American Life in Poetry: Column 720


A child at a school bus stop, on his way out into the world, a fine subject for a fine poem by Dante Di Stefano, who lives in Endwell, New York.Might we all live out our days in a place called Endwell!"With a Coat" is from his book from Brighthorse Books of Omaha, Nebraska, entitled Love is a Stone Endlessly in Flight.

With a Coat

I was cold and leaned against the big oak tree
as if it were my mother wearing a rough apron
of bark, her upraised arms warning of danger.
Through those boughs and leaves I saw
dark patches of sky. I thought a brooding
witch waited to catch me up from under
branches and take me, careening on her broom,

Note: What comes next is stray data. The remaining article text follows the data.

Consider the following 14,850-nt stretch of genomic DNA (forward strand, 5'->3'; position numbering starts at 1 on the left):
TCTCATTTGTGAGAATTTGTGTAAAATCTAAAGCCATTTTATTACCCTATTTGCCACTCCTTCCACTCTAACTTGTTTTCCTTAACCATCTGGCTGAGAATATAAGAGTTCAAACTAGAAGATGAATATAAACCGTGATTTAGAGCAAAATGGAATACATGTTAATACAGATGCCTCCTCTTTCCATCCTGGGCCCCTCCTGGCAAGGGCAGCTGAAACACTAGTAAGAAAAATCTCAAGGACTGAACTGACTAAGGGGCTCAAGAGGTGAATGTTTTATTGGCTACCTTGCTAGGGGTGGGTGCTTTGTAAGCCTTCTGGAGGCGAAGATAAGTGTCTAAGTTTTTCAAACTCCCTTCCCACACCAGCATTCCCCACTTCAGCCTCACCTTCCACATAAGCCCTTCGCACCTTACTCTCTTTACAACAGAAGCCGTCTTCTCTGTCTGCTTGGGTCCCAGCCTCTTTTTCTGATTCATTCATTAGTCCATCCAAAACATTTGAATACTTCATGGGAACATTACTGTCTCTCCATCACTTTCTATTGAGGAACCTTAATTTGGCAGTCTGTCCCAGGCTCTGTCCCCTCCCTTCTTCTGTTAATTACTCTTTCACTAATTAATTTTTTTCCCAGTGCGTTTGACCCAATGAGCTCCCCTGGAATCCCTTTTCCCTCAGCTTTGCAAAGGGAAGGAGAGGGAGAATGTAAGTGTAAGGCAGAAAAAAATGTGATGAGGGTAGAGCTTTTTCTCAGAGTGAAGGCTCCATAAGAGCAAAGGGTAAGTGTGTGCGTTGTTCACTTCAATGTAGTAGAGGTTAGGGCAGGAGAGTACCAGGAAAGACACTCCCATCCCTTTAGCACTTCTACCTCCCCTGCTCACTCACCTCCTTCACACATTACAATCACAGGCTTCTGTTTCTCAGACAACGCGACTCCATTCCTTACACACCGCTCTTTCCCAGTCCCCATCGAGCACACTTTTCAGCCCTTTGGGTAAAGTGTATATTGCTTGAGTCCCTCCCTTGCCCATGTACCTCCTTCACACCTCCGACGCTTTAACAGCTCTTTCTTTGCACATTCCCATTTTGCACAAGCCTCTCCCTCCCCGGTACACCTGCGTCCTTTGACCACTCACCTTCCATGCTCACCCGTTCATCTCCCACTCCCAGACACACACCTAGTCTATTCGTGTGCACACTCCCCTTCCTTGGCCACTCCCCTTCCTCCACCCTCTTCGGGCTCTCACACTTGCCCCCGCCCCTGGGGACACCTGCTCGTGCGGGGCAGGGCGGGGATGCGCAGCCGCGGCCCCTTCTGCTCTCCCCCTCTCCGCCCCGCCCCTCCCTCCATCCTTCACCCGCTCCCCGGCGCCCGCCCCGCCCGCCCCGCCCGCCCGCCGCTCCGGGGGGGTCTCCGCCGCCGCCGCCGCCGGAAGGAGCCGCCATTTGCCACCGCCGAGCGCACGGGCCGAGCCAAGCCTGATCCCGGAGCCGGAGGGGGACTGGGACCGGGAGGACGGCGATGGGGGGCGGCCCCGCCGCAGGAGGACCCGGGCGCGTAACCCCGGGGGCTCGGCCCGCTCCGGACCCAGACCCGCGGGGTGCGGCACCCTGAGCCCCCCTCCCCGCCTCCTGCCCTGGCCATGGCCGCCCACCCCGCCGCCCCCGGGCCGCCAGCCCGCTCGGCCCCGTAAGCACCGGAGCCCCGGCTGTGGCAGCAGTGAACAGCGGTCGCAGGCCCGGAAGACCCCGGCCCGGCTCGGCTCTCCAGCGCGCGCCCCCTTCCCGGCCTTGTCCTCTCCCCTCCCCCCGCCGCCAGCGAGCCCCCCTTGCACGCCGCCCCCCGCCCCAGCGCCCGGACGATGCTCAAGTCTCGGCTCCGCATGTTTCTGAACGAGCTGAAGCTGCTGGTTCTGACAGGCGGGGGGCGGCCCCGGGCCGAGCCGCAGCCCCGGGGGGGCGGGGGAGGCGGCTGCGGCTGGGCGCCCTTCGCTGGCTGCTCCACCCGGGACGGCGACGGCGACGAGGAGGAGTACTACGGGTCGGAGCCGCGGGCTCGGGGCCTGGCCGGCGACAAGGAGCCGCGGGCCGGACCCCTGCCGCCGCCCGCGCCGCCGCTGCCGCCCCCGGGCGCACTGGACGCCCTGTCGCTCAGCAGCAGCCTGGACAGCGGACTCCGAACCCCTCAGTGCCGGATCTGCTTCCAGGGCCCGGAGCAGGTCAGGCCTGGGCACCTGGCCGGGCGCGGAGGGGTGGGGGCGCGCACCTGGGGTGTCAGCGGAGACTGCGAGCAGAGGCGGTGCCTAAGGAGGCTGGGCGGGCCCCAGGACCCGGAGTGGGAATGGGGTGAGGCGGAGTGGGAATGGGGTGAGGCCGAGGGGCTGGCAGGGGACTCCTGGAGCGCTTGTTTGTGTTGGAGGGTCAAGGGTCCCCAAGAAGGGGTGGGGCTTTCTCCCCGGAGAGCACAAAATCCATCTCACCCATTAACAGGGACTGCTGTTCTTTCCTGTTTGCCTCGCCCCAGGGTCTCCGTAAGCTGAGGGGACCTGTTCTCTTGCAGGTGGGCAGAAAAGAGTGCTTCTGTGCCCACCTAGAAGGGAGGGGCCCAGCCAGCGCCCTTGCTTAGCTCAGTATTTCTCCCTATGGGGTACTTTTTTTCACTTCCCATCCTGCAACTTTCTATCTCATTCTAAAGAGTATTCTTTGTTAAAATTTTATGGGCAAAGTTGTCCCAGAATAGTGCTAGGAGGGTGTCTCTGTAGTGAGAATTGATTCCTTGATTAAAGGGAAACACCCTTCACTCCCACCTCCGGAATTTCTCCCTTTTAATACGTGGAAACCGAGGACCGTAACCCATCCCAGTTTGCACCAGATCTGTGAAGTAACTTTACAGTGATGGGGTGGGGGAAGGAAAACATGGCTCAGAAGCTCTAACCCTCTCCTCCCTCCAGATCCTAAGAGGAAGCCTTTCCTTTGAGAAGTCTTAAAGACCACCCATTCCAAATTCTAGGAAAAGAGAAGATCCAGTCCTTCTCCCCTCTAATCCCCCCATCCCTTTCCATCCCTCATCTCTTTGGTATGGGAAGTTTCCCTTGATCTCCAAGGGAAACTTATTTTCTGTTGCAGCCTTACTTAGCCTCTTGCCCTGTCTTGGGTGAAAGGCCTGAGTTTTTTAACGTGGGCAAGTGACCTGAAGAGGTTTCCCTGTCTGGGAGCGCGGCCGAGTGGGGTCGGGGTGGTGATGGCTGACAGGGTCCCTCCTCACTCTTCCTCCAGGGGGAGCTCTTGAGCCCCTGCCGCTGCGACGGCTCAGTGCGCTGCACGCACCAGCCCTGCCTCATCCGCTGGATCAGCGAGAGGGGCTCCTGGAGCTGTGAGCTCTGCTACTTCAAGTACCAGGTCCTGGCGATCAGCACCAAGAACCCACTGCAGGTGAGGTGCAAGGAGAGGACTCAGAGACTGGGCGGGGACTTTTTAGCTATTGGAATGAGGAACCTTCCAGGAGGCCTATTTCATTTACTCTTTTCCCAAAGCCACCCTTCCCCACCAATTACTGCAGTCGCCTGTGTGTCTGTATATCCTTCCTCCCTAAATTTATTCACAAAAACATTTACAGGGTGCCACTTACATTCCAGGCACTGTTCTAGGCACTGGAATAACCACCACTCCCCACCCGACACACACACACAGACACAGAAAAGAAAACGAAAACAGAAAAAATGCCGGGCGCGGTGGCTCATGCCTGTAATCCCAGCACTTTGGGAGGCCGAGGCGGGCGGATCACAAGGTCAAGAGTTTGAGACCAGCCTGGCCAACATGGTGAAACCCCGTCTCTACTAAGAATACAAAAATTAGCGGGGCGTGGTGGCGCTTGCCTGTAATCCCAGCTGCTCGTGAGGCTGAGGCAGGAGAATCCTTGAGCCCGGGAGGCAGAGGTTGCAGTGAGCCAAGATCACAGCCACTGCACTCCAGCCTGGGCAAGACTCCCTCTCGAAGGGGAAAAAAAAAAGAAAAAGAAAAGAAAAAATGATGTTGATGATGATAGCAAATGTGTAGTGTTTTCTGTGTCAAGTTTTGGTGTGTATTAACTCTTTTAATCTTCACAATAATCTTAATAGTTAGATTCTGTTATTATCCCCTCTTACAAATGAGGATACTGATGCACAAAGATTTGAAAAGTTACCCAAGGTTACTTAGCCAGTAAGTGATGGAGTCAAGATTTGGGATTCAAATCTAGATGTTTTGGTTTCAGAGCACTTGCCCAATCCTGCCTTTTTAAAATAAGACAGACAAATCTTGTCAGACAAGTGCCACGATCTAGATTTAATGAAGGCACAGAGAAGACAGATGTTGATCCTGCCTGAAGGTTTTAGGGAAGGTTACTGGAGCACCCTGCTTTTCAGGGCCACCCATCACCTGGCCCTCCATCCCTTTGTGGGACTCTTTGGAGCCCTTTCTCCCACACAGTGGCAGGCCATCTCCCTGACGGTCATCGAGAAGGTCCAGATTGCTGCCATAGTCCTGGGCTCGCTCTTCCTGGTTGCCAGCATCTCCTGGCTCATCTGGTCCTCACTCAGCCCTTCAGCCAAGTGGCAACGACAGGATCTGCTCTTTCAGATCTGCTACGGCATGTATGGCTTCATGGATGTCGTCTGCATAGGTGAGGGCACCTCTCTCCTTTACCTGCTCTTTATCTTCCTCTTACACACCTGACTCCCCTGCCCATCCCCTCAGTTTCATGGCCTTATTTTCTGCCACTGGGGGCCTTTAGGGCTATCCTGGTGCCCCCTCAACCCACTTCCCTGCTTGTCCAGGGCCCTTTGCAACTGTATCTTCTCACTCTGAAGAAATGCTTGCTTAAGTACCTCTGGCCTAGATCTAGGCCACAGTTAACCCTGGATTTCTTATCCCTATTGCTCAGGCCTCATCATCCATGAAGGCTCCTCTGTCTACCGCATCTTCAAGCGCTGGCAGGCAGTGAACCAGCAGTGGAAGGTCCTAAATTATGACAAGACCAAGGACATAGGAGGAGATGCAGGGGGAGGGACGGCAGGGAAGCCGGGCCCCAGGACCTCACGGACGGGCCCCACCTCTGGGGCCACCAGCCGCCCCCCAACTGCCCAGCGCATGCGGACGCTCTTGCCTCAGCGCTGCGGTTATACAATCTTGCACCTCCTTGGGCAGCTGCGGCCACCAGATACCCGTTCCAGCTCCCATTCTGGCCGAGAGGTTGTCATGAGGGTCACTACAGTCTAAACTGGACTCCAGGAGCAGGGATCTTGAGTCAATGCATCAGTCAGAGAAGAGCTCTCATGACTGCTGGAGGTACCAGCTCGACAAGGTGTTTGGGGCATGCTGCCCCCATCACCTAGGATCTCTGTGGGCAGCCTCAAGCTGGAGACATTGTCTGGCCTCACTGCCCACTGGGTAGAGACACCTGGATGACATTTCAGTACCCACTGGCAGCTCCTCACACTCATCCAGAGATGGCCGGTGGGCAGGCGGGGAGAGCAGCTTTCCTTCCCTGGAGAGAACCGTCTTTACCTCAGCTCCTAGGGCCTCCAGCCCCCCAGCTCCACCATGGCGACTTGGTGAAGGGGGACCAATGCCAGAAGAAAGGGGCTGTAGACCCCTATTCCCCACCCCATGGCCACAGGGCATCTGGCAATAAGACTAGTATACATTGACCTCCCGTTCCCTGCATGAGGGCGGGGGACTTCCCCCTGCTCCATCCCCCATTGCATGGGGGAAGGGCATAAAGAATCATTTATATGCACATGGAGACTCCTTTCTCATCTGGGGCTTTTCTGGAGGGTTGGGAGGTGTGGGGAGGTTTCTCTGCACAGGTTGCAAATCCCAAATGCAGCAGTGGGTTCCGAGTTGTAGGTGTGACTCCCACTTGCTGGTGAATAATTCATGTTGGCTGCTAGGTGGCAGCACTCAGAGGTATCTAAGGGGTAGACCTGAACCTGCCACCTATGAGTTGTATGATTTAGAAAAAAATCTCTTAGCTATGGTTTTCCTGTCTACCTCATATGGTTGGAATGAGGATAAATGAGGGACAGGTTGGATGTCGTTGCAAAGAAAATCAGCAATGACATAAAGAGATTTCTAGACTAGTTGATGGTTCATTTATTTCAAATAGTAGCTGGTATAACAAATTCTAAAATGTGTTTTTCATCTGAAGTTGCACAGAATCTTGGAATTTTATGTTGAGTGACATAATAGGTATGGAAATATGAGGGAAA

to her home in the jaundiced moon.
I looked to the roof of mom and dad's house
and wondered if the paisley couch patterns
would change during the day. My brother peeked
from a window and waved. When the bus came,
I pawed away from the trunk, fumbled,
and took my first step toward not returning.

We do not accept unsolicited submissions. American Life in Poetry is made possible by The Poetry Foundation (, publisher of Poetry magazine. It is also supported by the Department of English at the University of Nebraska-Lincoln. Poem copyright ©2016 by Dante Di Stefano, "With a Coat," from Love is a Stone Endlessly in Flight, (Brighthorse Books, 2016). Poem reprinted by permission of Dante Di Stefano and the publisher. Introduction copyright © 2020 by The Poetry Foundation. The introduction's author, Ted Kooser, served as United States Poet Laureate Consultant in Poetry to the Library of Congress from 2004-2006.